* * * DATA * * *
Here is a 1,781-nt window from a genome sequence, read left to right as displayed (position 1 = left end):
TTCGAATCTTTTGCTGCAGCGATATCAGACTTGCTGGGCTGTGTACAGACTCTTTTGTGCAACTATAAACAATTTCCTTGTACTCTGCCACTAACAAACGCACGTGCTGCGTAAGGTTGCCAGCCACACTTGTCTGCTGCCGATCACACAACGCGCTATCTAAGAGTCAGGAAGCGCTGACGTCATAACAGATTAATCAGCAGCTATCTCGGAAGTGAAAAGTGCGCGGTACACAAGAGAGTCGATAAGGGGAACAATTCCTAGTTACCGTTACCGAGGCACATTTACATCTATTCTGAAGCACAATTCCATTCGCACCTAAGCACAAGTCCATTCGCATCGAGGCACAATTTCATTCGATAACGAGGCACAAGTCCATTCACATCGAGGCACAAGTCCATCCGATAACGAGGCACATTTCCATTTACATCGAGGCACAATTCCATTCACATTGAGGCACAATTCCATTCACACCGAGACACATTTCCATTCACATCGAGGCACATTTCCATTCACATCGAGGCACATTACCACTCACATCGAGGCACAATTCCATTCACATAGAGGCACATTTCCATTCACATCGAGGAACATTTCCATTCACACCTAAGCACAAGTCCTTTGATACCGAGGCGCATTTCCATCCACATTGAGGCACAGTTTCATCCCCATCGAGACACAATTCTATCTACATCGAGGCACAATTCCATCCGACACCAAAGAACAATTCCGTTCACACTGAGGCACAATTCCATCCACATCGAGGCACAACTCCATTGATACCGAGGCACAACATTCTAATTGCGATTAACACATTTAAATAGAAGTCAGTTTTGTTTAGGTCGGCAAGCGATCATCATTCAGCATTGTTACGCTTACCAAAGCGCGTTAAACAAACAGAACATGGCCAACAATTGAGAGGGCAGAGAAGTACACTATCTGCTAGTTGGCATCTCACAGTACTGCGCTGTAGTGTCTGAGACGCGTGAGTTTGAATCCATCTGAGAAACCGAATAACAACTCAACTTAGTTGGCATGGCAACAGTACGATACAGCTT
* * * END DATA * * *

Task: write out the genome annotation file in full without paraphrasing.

Here is a 1,781-nt window from a genome sequence, read left to right as displayed (position 1 = left end):
TTCGAATCTTTTGCTGCAGCGATATCAGACTTGCTGGGCTGTGTACAGACTCTTTTGTGCAACTATAAACAATTTCCTTGTACTCTGCCACTAACAAACGCACGTGCTGCGTAAGGTTGCCAGCCACACTTGTCTGCTGCCGATCACACAACGCGCTATCTAAGAGTCAGGAAGCGCTGACGTCATAACAGATTAATCAGCAGCTATCTCGGAAGTGAAAAGTGCGCGGTACACAAGAGAGTCGATAAGGGGAACAATTCCTAGTTACCGTTACCGAGGCACATTTACATCTATTCTGAAGCACAATTCCATTCGCACCTAAGCACAAGTCCATTCGCATCGAGGCACAATTTCATTCGATAACGAGGCACAAGTCCATTCACATCGAGGCACAAGTCCATCCGATAACGAGGCACATTTCCATTTACATCGAGGCACAATTCCATTCACATTGAGGCACAATTCCATTCACACCGAGACACATTTCCATTCACATCGAGGCACATTTCCATTCACATCGAGGCACATTACCACTCACATCGAGGCACAATTCCATTCACATAGAGGCACATTTCCATTCACATCGAGGAACATTTCCATTCACACCTAAGCACAAGTCCTTTGATACCGAGGCGCATTTCCATCCACATTGAGGCACAGTTTCATCCCCATCGAGACACAATTCTATCTACATCGAGGCACAATTCCATCCGACACCAAAGAACAATTCCGTTCACACTGAGGCACAATTCCATCCACATCGAGGCACAACTCCATTGATACCGAGGCACAACATTCTAATTGCGATTAACACATTTAAATAGAAGTCAGTTTTGTTTAGGTCGGCAAGCGATCATCATTCAGCATTGTTACGCTTACCAAAGCGCGTTAAACAAACAGAACATGGCCAACAATTGAGAGGGCAGAGAAGTACACTATCTGCTAGTTGGCATCTCACAGTACTGCGCTGTAGTGTCTGAGACGCGTGAGTTTGAATCCATCTGAGAAACCGAATAACAACTCAACTTAGTTGGCATGGCAACAGTACGATACAGCTT